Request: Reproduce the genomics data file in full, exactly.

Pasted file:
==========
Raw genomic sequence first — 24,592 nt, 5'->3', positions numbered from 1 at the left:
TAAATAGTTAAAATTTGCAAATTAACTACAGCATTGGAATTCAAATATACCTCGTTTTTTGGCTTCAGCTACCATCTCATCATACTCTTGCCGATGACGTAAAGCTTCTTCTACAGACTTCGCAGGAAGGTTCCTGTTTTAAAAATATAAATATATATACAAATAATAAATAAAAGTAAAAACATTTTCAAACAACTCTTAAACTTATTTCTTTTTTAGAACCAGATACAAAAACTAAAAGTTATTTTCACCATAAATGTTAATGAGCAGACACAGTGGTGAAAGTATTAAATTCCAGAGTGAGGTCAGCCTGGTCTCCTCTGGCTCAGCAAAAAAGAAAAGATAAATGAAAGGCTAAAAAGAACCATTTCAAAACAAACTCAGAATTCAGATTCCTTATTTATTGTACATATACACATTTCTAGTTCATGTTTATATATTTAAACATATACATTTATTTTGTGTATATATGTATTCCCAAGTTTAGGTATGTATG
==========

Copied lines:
Raw genomic sequence first — 24,592 nt, 5'->3', positions numbered from 1 at the left:
TAAATAGTTAAAATTTGCAAATTAACTACAGCATTGGAATTCAAATATACCTCGTTTTTTGGCTTCAGCTACCATCTCATCATACTCTTGCCGATGACGTAAAGCTTCTTCTACAGACTTCGCAGGAAGGTTCCTGTTTTAAAAATATAAATATATATACAAATAATAAATAAAAGTAAAAACATTTTCAAACAACTCTTAAACTTATTTCTTTTTTAGAACCAGATACAAAAACTAAAAGTTATTTTCACCATAAATGTTAATGAGCAGACACAGTGGTGAAAGTATTAAATTCCAGAGTGAGGTCAGCCTGGTCTCCTCTGGCTCAGCAAAAAAGAAAAGATAAATGAAAGGCTAAAAAGAACCATTTCAAAACAAACTCAGAATTCAGATTCCTTATTTATTGTACATATACACATTTCTAGTTCATGTTTATATATTTAAACATATACATTTATTTTGTGTATATATGTATTCCCAAGTTTAGGTATGTATG